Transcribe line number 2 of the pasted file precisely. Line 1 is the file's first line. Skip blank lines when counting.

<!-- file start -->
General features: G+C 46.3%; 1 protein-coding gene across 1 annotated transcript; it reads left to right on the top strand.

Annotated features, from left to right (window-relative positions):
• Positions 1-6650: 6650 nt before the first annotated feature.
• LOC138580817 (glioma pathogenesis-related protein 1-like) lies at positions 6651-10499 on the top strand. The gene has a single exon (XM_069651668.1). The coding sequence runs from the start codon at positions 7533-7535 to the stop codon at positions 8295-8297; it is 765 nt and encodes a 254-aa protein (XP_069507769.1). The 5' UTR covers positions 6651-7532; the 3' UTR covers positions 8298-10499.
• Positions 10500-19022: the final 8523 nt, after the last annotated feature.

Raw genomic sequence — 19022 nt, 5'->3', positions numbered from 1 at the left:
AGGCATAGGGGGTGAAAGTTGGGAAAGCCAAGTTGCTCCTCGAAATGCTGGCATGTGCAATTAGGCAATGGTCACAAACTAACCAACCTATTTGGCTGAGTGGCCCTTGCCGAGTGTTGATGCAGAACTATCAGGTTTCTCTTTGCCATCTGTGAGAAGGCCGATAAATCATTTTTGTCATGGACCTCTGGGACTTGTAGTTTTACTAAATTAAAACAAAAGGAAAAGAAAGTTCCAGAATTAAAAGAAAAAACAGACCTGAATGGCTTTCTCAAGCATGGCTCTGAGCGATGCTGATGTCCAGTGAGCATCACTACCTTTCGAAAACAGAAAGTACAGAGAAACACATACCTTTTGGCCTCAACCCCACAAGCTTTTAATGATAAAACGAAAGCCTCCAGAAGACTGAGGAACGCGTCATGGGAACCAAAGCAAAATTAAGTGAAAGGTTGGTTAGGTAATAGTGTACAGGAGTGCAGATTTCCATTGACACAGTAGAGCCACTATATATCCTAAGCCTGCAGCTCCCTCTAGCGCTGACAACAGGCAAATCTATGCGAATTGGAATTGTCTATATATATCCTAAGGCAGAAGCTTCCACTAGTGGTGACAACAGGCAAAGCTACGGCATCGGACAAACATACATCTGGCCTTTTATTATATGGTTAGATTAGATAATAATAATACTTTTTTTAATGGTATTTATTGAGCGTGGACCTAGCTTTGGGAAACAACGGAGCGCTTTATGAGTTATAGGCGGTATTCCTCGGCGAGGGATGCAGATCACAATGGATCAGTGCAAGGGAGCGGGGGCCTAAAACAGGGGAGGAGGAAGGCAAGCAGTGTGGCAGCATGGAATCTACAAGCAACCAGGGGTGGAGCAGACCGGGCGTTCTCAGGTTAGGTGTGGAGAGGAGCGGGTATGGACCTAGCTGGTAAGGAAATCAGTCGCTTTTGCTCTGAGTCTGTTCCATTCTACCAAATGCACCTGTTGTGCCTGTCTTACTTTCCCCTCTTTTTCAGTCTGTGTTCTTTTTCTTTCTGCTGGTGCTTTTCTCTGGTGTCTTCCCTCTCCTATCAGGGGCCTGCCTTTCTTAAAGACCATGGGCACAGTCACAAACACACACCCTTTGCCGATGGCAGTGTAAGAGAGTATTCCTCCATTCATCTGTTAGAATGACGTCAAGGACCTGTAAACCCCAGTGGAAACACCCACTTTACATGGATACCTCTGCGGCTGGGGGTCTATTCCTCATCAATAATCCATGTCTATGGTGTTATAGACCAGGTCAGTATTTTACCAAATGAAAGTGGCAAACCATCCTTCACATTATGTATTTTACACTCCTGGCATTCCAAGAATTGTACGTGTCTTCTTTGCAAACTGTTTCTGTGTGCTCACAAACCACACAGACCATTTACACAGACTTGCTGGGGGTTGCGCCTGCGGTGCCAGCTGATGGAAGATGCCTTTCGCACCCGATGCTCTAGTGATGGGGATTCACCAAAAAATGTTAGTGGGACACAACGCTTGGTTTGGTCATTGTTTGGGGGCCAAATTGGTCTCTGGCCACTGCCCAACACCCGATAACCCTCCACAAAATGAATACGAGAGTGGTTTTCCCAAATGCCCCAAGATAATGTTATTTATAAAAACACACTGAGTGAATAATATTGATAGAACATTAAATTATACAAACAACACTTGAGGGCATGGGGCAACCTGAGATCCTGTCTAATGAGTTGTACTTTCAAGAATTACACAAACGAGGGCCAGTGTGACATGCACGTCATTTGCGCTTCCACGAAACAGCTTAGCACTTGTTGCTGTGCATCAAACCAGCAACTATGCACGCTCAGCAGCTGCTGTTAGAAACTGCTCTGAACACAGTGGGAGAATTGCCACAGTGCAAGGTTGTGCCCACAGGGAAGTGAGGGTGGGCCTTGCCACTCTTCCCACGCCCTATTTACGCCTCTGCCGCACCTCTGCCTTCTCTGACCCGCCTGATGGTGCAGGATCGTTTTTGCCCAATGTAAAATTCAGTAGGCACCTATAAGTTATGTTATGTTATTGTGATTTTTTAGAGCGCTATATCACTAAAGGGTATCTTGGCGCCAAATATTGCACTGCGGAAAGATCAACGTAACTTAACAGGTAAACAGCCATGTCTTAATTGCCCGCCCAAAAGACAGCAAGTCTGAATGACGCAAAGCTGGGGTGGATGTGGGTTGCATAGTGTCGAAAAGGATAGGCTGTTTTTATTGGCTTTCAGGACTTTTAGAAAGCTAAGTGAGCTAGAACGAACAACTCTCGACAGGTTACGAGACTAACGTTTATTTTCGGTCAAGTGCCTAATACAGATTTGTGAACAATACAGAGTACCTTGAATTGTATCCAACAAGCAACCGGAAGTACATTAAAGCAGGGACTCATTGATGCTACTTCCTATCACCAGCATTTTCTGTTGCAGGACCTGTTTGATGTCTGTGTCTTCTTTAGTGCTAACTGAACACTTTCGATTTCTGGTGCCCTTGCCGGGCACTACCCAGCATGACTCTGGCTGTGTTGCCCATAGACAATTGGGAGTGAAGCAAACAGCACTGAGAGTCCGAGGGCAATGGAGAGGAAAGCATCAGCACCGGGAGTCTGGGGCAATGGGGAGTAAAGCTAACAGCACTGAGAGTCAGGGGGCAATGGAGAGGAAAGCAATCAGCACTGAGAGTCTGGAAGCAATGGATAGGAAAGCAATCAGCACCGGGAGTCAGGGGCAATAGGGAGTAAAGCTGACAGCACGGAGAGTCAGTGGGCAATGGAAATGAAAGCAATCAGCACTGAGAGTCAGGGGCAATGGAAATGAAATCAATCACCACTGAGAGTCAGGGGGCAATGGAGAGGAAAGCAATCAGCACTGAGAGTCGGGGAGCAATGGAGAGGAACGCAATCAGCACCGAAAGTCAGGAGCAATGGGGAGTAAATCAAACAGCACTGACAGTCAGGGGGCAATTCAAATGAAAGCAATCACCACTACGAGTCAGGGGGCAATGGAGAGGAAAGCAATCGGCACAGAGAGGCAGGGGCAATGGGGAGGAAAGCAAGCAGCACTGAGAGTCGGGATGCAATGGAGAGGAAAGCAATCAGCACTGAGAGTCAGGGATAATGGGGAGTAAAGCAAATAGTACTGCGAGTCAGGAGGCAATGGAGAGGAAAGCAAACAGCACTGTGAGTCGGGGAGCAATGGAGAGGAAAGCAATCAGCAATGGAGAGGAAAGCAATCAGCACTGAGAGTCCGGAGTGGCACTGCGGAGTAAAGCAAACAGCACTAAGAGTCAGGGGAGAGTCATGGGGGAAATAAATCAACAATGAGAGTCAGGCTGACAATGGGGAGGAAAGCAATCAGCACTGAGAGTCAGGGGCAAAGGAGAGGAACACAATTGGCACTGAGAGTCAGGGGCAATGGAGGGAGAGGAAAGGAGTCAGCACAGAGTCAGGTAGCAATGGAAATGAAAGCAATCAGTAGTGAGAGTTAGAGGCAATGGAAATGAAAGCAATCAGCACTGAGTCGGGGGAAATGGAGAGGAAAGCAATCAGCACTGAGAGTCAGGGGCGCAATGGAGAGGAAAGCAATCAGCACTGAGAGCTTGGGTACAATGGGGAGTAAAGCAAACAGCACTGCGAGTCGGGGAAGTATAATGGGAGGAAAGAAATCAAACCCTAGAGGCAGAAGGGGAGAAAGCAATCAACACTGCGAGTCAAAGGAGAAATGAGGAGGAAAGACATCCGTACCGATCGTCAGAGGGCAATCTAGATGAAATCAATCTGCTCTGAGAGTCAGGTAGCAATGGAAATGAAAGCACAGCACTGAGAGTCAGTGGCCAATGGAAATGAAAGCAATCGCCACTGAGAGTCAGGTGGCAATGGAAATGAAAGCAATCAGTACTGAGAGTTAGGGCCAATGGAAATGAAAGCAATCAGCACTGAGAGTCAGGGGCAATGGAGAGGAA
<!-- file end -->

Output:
Annotated features, from left to right (window-relative positions):